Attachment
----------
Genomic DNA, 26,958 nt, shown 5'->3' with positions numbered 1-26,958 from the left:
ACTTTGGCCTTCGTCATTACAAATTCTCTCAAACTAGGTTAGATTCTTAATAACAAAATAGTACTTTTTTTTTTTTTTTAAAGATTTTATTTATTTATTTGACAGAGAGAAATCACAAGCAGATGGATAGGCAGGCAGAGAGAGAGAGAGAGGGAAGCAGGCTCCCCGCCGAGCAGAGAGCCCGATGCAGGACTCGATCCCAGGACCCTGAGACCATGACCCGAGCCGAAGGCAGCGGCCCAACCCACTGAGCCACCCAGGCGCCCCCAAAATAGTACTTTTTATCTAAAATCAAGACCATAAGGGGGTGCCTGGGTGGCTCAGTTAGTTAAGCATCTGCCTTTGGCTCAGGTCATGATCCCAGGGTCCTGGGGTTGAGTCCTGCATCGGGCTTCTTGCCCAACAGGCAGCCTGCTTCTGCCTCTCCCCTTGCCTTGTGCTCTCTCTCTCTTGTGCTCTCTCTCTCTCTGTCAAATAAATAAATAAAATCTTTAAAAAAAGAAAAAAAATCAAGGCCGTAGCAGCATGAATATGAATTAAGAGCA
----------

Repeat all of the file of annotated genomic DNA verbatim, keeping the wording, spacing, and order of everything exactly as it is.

Genomic DNA, 26,958 nt, shown 5'->3' with positions numbered 1-26,958 from the left:
ACTTTGGCCTTCGTCATTACAAATTCTCTCAAACTAGGTTAGATTCTTAATAACAAAATAGTACTTTTTTTTTTTTTTTAAAGATTTTATTTATTTATTTGACAGAGAGAAATCACAAGCAGATGGATAGGCAGGCAGAGAGAGAGAGAGAGGGAAGCAGGCTCCCCGCCGAGCAGAGAGCCCGATGCAGGACTCGATCCCAGGACCCTGAGACCATGACCCGAGCCGAAGGCAGCGGCCCAACCCACTGAGCCACCCAGGCGCCCCCAAAATAGTACTTTTTATCTAAAATCAAGACCATAAGGGGGTGCCTGGGTGGCTCAGTTAGTTAAGCATCTGCCTTTGGCTCAGGTCATGATCCCAGGGTCCTGGGGTTGAGTCCTGCATCGGGCTTCTTGCCCAACAGGCAGCCTGCTTCTGCCTCTCCCCTTGCCTTGTGCTCTCTCTCTCTTGTGCTCTCTCTCTCTCTGTCAAATAAATAAATAAAATCTTTAAAAAAAGAAAAAAAATCAAGGCCGTAGCAGCATGAATATGAATTAAGAGCA